Nanette Burstein’s 2002 documentary The Kid Stays in the Picture took a riveting look at the rise and fall of the legendary Paramount producer Robert Evans, who was responsible for some of the biggest movies to come out of Hollywood during the 70s. For her latest film, Burstein has shifted her focus from the rich and famous to the altogether more banal lives of suburban teens. The subjects in American Teen are five high school students from Warsaw, Indiana, and the film’s Breakfast Club-style poster is the first indication that Burstein’s documentary owes a debt to John Hughes – which for many film-goers might be no bad thing.
The stereotypes are all here: The Rebel (Hannah Bailey), The Geek (Jake Tusing), The Jock (Colin Clemens), The Heartthrob (Mitch Reinholt) and The Princess (Megan Krizmanich). Burstein’s team tracked the 17-year-olds throughout their senior year, and the result is an entertaining, and sometimes painful, reminder of the agonies of adolescence. Of the five students, the most compelling are easily Hannah/The Rebel and Jake/The Geek. Hannah gets dumped, works on her art, plays in a band, hooks up with The Heartthrob and gets dumped again when his friends dismiss his ‘outsider’ girlfriend. She’s desperate to get out of the small, narrow-minded town and move to California after graduation. Jake, cursed with acne, braces and a near-total lack of social skills, is desperate for a girlfriend. Watching the film, you wish you could pull Hannah and Jake aside and tell them that the geeks and the rebels are the ones who end up starting companies like Facebook and becoming filmmakers.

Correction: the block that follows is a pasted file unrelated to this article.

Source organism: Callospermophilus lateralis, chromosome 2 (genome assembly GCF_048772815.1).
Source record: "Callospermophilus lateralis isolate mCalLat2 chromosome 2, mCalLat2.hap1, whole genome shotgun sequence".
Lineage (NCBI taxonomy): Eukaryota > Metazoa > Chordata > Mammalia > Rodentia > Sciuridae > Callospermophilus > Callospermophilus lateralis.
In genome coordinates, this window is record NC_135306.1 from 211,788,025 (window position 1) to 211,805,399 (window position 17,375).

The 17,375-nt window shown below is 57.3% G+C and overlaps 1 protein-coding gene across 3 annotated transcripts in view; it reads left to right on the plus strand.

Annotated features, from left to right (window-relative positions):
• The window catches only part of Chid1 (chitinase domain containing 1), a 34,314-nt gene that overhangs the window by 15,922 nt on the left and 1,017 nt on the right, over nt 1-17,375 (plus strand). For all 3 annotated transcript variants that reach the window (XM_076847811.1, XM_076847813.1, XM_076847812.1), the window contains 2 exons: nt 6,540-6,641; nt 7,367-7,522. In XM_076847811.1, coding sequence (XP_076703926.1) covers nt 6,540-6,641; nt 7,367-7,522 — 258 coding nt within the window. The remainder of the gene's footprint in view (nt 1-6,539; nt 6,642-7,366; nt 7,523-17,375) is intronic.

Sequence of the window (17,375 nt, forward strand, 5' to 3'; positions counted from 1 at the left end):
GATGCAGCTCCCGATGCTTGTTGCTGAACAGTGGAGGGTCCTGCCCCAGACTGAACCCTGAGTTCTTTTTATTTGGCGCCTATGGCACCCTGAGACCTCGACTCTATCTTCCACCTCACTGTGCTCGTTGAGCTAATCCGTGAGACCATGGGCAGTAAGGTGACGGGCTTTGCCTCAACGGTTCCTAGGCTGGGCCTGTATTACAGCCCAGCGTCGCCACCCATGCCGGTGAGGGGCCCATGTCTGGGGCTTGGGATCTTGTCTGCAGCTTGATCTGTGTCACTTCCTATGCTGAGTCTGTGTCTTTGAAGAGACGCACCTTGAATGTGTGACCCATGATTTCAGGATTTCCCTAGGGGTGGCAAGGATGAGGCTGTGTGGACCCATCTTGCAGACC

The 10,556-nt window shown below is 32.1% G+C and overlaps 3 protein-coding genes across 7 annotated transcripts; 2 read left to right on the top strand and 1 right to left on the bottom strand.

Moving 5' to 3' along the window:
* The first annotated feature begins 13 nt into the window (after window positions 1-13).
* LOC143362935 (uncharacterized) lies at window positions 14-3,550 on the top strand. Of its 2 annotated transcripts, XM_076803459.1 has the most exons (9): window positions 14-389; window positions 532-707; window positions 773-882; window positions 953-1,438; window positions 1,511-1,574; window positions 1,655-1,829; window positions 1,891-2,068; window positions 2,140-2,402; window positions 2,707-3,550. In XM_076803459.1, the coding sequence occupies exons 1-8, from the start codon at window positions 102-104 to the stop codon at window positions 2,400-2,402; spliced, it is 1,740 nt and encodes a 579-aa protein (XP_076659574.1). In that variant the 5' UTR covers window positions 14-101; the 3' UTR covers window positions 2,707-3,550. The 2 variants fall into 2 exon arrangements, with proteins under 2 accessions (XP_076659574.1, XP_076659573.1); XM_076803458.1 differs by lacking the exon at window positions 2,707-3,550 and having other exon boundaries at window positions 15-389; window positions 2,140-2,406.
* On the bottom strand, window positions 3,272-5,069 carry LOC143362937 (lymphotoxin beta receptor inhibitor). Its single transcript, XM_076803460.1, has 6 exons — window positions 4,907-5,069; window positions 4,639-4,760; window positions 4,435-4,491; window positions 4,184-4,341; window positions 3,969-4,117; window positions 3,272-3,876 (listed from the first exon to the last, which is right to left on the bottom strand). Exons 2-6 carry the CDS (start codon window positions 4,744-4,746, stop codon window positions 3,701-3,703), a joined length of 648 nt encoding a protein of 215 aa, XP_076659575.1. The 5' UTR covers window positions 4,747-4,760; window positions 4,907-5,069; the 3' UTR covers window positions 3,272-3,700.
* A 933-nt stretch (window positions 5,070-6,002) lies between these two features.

But the other students have their own problems too: Colin’s a star basketball player on a struggling team, and while his popularity is in little doubt, the pressure on him to secure a scholarship is intense – it’s his only hope of being able to make it into college when his dad, who has a sideline in Elvis impersonation, can’t afford the tuition. It’s a lot harder to have sympathy for Megan, the poor little rich kid who wants to please her surgeon father by making it into Notre Dame, his alma mater. But by scratching below the surface, Burstein reveals that even The Princess has had her share of tough breaks.
There’s always going to be an audience for this kind of teen biopic, if the popularity of Gossip Girl and the resuscitation of 90201 is anything to go by. American Teen may not have the immediacy of Frederick Wiseman’s classic cinema verité documentary High School (1968), and in some ways it feels less realistic than Antonio Campos’s fictional Afterschool (2008), one of the highlights of last year’s London Film Festival. But Nanette Burstein’s documentary is a fun, engaging look at a bunch of kids stumbling over the universal pitfalls that all teenagers struggle with.
American Teen is also screening at the Birds Eye View Film Festival on Saturday 7 March at the ICA. More information on the Birds Eye View website. Read our preview of the retrospective strand of Birds Eye View on screen vamps in the new print issue of Electric Sheep. Our spring issue focuses on Tainted Love to celebrate the release of the sweet and bloody pre-teen vampire romance Let the Right One In, with articles on incestuous cinematic siblings, Franí§ois Ozon‘s tales of tortuous relationships, destructive passion in Nic Roeg‘s Bad Timing, Julio Medem‘s ambiguous lovers and nihilistic tenderness from Kôji Wakamatsu. Also in this issue: Interview with Pascal Laugier (Martyrs), Berlin squat cinema, the Polish New Wave that never existed and comic strip on the Watchmen film adaptation + much more!